Elisabeth Fosslien is an author, illustrator, and head of content at Humu. She illustrated and co-authored the bestselling Wall Street Journal book “No Hard Feelings: The Secret Power of Embracing Emotions at Work.” The groundbreaking nonfiction is also hailed as a hilarious guide to effectively expressing emotions at the office, finding that seemingly elusive fulfilment, and defining work-life balance on one’s own terms.
Her book also takes an affectionate look at how emotions can have a profound impact on key aspects of one’s professional life. It also serves as a meticulously researched guide to un-repressing emotions at work, demystifying digital interactions and co-worker communication styles, and finding constructive channels even for negative emotions like anxiety and jealousy.
Aside from “writing and drawing” emotion, Liz also works as a consultant on experience design projects and product design for companies like SYPartners, Ernst & Young, and Salesforce. She also regularly runs scientifically-backed and interactive workshops on creating a culture of belonging, navigating different work styles, helping remote workers avoid burnout, and effectively harnessing emotions as a leader.
Elisabeth has also spoken and delivered keynote presentations at numerous organisations and conferences including Google, LinkedIn, SXSW, Viacom, Dropbox, The American Gas Association, First Round Capital, HackMIT, and The Wing.
Her work has also been featured by The Economist, TIME, NPR, and the New York Times. She has also led community and product projects at Genius and ran statistical analyses at Analysis Group. The coffee lover starts her day by eating yogurt and reading abstracts. She lives in Berkeley, California and is a fan of ghouls and mathematical art.
This week’s episode talks about her definition of a burnout, the difference between introverts and extroverts, and the importance of communication in the workplace.
Elisabeth also shares the top 3 signs of burnout as well as the different levels, one of the biggest things she talked about in her book, and what an ambivert is.
On dealing with a bad day at work, Elisabeth offers the following advice, “First is to try and understand what’s driving that negative emotion.”
Ann Shippy, M.D. is a former IBM engineer turned functional doctor. She made the transition from engineer to doctor while searching for better solutions to her own health ailments. The physician, scientist, engineer, author, and mom is board certified in internal medicine and certified in functional medicine. Based in Austin, Texas, she employs a functional approach to a vast range of health concerns including autoimmunity, digestive issues, and toxicity from exposure to heavy metals and mold.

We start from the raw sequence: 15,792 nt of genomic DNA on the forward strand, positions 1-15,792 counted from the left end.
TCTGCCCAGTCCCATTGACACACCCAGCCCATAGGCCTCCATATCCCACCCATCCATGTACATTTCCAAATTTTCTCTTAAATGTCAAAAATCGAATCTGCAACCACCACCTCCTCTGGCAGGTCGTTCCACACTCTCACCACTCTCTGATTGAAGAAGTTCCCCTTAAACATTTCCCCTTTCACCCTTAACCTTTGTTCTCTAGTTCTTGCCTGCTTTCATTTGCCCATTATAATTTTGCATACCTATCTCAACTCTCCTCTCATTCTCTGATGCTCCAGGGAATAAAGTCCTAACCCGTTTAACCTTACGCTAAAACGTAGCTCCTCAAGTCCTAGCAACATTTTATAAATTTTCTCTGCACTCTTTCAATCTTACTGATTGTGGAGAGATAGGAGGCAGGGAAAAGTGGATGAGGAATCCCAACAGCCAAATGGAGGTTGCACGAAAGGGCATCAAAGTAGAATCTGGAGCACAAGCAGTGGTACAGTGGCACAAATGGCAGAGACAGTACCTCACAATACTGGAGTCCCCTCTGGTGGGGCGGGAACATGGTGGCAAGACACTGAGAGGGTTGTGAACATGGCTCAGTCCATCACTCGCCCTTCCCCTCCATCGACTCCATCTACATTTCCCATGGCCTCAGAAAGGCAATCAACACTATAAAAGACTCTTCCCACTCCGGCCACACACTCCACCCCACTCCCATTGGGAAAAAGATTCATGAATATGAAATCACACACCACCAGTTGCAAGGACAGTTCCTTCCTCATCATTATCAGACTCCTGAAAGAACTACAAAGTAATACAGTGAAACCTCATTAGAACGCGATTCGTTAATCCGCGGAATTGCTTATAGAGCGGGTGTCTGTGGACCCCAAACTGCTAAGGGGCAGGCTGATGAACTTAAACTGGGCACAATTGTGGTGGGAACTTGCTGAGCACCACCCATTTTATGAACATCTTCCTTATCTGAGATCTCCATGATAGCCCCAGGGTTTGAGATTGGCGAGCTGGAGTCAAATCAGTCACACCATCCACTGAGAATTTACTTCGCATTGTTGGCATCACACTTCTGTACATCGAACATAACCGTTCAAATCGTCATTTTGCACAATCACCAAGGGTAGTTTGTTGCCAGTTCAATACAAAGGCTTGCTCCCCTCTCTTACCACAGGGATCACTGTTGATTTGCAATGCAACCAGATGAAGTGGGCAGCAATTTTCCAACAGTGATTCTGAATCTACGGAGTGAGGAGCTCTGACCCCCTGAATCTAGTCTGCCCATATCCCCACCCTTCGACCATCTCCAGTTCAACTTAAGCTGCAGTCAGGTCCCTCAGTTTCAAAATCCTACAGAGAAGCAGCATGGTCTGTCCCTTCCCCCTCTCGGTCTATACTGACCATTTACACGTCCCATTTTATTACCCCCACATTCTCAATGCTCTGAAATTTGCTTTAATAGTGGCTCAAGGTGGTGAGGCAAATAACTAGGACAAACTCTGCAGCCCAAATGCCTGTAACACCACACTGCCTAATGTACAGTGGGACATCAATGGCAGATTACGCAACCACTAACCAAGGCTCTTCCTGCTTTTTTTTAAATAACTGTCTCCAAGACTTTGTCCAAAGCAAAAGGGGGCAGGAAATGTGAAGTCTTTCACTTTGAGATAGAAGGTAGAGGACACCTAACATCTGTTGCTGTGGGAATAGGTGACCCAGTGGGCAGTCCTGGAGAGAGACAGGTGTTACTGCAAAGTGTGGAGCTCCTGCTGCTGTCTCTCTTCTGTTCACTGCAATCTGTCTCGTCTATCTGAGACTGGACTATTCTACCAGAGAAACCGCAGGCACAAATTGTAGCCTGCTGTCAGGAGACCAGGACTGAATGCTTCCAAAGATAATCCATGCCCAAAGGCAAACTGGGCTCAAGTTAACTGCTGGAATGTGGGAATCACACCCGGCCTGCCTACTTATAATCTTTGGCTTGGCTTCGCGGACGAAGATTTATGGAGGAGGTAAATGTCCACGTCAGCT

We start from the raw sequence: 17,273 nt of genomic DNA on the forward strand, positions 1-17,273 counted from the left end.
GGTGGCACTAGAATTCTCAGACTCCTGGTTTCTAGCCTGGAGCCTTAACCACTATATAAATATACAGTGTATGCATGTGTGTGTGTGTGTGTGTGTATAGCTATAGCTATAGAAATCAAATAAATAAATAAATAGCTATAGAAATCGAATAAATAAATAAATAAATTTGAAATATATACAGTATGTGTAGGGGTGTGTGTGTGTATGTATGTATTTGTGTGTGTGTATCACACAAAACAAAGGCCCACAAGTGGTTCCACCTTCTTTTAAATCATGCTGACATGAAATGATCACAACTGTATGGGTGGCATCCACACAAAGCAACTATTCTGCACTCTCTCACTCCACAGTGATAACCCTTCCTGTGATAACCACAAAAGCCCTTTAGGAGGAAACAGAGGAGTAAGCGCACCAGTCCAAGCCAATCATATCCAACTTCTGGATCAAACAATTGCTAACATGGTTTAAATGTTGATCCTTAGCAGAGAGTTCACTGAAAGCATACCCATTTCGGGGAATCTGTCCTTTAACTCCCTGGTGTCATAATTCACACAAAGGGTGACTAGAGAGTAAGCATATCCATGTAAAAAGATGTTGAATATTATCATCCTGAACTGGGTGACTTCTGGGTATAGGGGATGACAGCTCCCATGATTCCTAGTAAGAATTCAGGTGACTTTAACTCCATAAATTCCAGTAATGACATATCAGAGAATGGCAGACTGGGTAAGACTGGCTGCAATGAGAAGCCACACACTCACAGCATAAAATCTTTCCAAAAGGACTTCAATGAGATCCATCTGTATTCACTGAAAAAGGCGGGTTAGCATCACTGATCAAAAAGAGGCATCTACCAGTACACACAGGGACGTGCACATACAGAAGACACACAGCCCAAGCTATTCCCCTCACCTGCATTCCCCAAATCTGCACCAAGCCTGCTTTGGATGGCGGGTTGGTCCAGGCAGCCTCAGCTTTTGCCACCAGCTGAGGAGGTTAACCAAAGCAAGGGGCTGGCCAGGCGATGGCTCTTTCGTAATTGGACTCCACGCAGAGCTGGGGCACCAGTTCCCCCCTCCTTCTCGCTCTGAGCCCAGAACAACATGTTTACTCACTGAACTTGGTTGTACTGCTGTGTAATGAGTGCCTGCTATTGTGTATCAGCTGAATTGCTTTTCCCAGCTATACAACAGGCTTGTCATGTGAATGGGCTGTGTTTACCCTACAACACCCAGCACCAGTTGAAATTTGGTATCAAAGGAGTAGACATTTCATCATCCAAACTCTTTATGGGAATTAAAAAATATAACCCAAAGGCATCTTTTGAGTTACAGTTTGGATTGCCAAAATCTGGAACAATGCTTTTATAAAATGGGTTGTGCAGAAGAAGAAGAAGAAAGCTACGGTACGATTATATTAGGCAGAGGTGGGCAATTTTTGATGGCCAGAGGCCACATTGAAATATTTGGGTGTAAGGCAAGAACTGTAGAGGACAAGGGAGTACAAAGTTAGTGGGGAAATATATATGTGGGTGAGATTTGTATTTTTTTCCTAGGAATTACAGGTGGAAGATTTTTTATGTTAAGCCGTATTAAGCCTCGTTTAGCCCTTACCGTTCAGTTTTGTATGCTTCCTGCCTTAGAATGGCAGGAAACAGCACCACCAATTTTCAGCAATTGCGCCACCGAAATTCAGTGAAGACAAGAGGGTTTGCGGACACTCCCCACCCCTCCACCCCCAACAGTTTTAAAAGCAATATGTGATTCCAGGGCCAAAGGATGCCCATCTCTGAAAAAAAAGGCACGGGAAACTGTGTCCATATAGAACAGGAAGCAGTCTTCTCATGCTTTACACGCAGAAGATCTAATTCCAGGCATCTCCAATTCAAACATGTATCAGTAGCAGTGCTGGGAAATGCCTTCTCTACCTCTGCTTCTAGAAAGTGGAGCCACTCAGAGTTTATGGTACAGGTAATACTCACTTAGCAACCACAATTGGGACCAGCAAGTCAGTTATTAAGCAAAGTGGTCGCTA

Dr. Ann uses innovative testing, research and genetic information, and cutting-edge science to address the root causes of health issues as opposed to just treating the symptoms of illnesses. She also approaches each patient as a whole person and establishes a therapeutic partnership with them to attain the highest standard of health.
A graduate of the University of Texas Medical School, the former IBM engineer’s diligent and results-oriented approach to functional medicine is rooted in experience, data, and expertise. She also shares with her patients the science, solutions, and tools so they can achieve the exceptional health they truly deserve.
Dr. Ann is also the author of 2 books: Mold Toxicity Workbook: Assess Your Environment & Create a Recovery Plan and Shippy Paleo Essentials: A Medical Blueprint for Health. The Mold Toxicity Workbook is a workbook that provides a solid foundation for identifying mold toxicity and medically proven solutions for the problem. Shippy Paleo Essentials on the other hand tackles the Paleo diet in detail and how to best implement it to get the results you are looking for.
This week’s episode talks about the human system and epigenetics, the importance of healing time and genetic testing, and what volatile organic compounds are.
Dr. Ann also shares what she does to mitigate herself from toxicity, what infrared therapy is, and the types of tests she recommends.
On taking care of one’s health, Dr. Ann has this to say, “Do the work early so you don’t end up with something later.”